The groundbreaking, "seminal work" (Time) on intelligent design that dares to ask, was Darwin wrong?
In 1996, Darwin's Black Box helped to launch the intelligent design movement: the argument that nature exhibits evidence of design, beyond Darwinian randomness. It sparked a national debate on evolution, which continues to intensify across the country. From one end of the spectrum to the other, Darwin's Black Box has established itself as the key intelligent design text -- the one argument that must be addressed in order to determine whether Darwinian evolution is sufficient to explain life as we know it.
In a major new Afterword for this edition, Behe explains that the complexity discovered by microbiologists has dramatically increased since the book was first published. That complexity is a continuing challenge to Darwinism, and evolutionists have had no success at explaining it. Darwin's Black Box is more important today than ever.
Michael J. Behe is a Professor of Biological Science at Lehigh University, where he has worked since 1985. From 1978 to 1982 he did postdoctoral work on DNA structure at the National Institutes of Health. From 1982 to 1985 he was Assistant Professor of Chemistry at Queens College in New York City. He has authored more than forty technical papers, but he is best known as the author of Darwin's Black Box: The Biochemical Challenge to Evolution. He lives near Bethlehem, Pennsylvania, with his wife and nine children.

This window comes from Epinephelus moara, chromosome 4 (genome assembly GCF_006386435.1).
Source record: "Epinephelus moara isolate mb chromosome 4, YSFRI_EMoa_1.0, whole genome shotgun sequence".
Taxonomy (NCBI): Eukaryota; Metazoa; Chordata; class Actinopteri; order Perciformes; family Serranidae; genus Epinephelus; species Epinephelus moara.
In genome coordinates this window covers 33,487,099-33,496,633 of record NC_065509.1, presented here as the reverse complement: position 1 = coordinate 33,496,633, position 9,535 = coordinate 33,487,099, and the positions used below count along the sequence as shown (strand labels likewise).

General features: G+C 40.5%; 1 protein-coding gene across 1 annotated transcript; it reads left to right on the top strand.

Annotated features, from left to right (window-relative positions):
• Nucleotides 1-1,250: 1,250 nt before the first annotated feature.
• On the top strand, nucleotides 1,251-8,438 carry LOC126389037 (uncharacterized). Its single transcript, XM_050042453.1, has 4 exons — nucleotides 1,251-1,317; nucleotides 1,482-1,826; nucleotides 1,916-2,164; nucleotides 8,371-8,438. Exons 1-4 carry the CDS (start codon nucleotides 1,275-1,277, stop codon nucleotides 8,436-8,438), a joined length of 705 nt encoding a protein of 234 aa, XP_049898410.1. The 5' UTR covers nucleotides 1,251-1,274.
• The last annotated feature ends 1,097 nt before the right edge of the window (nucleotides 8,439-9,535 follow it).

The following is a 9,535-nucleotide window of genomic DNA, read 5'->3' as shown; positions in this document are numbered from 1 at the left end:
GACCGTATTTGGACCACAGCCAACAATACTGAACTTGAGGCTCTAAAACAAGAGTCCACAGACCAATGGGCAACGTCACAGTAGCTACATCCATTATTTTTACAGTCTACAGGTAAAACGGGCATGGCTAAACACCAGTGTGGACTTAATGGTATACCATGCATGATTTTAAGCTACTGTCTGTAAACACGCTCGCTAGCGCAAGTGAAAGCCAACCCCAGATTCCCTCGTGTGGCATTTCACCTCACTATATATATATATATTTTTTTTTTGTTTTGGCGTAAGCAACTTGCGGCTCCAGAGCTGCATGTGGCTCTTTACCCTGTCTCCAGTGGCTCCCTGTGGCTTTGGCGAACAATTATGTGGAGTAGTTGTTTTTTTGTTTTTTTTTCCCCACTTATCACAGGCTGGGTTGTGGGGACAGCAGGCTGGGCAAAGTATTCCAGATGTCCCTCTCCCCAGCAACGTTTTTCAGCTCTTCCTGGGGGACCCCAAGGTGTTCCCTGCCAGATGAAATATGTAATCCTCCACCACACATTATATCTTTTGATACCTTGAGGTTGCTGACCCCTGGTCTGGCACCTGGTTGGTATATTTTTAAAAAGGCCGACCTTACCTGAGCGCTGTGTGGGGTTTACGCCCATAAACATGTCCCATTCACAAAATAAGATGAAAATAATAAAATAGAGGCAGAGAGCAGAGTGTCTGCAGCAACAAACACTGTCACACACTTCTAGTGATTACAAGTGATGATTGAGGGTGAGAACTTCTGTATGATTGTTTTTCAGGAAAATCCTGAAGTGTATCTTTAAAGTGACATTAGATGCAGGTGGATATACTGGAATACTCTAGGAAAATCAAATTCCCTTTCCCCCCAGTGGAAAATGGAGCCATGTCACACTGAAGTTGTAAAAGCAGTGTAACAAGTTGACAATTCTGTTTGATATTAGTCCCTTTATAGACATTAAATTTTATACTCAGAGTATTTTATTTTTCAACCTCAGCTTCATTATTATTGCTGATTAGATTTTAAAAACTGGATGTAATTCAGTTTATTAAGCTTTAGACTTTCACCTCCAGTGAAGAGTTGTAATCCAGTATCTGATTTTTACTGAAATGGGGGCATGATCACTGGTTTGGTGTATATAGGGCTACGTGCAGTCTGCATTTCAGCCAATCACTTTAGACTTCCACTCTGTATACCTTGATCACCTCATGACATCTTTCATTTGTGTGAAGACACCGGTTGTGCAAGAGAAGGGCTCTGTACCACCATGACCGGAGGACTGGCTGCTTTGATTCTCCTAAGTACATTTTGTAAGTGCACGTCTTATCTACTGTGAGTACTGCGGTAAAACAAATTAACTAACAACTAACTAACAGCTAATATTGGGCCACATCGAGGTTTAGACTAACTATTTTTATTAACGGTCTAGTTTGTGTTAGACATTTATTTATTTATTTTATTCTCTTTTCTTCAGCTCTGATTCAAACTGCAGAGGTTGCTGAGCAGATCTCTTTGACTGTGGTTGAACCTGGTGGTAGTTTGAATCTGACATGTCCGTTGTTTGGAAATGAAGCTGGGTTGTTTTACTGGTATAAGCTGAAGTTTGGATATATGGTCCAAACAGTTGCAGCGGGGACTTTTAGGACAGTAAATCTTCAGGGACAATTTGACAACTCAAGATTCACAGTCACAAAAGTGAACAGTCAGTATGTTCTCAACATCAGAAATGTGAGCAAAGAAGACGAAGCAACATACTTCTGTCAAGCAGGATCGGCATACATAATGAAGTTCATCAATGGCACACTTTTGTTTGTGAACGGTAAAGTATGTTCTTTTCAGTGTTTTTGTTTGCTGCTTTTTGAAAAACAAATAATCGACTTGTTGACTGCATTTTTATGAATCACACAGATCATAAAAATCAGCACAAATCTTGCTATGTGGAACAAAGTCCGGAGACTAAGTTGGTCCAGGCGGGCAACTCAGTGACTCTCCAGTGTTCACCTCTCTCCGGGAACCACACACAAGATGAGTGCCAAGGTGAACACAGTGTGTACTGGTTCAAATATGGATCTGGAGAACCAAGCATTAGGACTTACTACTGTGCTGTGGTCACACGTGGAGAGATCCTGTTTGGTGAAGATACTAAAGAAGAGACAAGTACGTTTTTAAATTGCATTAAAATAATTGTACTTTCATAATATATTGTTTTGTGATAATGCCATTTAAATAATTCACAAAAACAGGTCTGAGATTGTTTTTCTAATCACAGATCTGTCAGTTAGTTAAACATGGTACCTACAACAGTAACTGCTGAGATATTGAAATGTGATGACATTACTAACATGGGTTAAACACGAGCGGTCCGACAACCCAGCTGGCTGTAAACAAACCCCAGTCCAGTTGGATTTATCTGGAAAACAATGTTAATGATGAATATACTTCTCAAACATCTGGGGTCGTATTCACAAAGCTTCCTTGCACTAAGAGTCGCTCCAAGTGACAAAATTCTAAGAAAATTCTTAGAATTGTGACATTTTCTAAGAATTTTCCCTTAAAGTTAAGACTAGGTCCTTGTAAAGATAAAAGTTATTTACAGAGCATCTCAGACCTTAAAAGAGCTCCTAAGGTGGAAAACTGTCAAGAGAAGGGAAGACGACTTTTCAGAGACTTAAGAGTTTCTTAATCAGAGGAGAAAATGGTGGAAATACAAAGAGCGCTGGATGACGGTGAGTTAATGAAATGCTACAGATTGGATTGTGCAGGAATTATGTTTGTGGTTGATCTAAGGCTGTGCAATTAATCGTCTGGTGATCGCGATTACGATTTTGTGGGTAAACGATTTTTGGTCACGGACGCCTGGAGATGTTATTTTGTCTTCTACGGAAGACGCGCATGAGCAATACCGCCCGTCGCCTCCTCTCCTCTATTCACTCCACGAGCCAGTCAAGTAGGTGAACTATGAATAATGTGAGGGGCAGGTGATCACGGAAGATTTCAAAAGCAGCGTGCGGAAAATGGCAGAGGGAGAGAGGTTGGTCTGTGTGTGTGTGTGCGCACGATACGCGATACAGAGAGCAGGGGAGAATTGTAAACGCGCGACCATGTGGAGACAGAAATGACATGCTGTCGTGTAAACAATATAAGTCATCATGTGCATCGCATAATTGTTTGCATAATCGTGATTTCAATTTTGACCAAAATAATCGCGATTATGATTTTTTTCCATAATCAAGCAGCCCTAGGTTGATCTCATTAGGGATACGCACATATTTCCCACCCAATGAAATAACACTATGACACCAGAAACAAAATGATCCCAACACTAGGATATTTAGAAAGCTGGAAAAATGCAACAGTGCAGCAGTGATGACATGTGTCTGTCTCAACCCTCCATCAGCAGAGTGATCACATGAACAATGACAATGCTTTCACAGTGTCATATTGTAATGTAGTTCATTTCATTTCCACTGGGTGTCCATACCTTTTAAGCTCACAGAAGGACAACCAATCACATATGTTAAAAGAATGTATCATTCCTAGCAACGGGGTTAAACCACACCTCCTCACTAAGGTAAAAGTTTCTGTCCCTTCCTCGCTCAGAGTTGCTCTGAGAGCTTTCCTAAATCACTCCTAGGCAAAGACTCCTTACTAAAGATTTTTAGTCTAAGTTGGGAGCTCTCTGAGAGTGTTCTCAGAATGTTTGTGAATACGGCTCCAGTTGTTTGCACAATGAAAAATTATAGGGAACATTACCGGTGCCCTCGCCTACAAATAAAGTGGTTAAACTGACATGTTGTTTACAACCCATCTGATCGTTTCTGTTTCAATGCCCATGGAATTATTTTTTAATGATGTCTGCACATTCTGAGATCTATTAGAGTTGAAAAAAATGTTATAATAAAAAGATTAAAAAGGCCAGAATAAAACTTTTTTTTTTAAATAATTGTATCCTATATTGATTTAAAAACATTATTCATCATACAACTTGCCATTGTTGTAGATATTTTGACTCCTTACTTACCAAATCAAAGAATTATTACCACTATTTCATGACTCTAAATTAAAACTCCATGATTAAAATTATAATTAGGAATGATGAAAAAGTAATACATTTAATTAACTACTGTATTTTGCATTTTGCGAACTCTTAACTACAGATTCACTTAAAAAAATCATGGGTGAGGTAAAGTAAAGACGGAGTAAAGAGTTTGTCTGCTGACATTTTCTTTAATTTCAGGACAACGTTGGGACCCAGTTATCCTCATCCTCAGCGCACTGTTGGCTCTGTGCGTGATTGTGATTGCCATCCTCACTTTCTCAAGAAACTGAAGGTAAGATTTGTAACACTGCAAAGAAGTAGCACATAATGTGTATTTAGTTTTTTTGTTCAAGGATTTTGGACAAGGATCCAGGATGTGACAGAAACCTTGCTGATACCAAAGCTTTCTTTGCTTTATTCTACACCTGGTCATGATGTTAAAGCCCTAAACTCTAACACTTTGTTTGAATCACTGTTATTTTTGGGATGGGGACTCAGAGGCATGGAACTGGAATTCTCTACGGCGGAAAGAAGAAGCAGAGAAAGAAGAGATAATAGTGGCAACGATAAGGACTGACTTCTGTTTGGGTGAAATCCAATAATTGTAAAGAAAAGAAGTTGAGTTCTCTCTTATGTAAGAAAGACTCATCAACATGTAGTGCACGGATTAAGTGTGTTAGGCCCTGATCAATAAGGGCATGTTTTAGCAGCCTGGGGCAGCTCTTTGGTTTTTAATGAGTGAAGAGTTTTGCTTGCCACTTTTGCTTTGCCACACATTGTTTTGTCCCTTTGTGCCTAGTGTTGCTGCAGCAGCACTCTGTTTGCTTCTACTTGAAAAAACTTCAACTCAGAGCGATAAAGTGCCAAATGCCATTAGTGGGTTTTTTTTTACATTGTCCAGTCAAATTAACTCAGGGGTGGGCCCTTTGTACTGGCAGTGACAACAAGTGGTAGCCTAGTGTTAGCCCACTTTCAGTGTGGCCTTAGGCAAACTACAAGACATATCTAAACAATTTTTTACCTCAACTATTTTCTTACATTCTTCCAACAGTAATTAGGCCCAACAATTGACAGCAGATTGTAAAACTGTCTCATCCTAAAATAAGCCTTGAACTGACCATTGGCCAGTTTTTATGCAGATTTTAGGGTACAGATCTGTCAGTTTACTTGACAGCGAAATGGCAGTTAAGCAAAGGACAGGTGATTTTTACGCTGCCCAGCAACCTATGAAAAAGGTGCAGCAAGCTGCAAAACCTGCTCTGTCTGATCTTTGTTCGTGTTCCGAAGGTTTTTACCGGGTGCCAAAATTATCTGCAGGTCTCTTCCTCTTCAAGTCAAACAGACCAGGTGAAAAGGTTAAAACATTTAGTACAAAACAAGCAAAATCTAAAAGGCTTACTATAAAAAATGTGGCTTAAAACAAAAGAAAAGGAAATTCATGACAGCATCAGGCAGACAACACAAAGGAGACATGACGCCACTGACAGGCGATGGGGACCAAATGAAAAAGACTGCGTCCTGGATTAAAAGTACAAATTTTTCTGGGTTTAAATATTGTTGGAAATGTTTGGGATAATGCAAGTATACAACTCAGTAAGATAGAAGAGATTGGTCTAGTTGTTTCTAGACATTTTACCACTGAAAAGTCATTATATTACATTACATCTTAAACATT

"A persuasive book. It will speak to the layman and perhaps even to professional evolutionists as well, if they are able to suspend for a little while their own judgment about origins, the ultimate black box." -- The Washington Times
"An argument of great originality, elegance, and intellectual power. . . . No one can propose to defend Darwin without meeting the challenges set out in this superbly written and compelling book." -- David Berlinski, author of A Tour of the Calculus
"Overthrows Darwin at the end of the twentieth century in the same way that quantum theory overthrew Newton at the beginning." -- George Gilder in National Review
"[Behe] is the most prominent of the small circle of scientists working on intelligent design, and his arguments are by far the best known." -- H. Allen Orr in The New Yorker
"When examined with the powerful tools of modern biology, but not with its modern prejudices, life on a biochemical level can be a product, Behe says, only of intelligent design. Coming from a practicing biologist. . . this proposition is close to heretical." -- The New York Times Book Review
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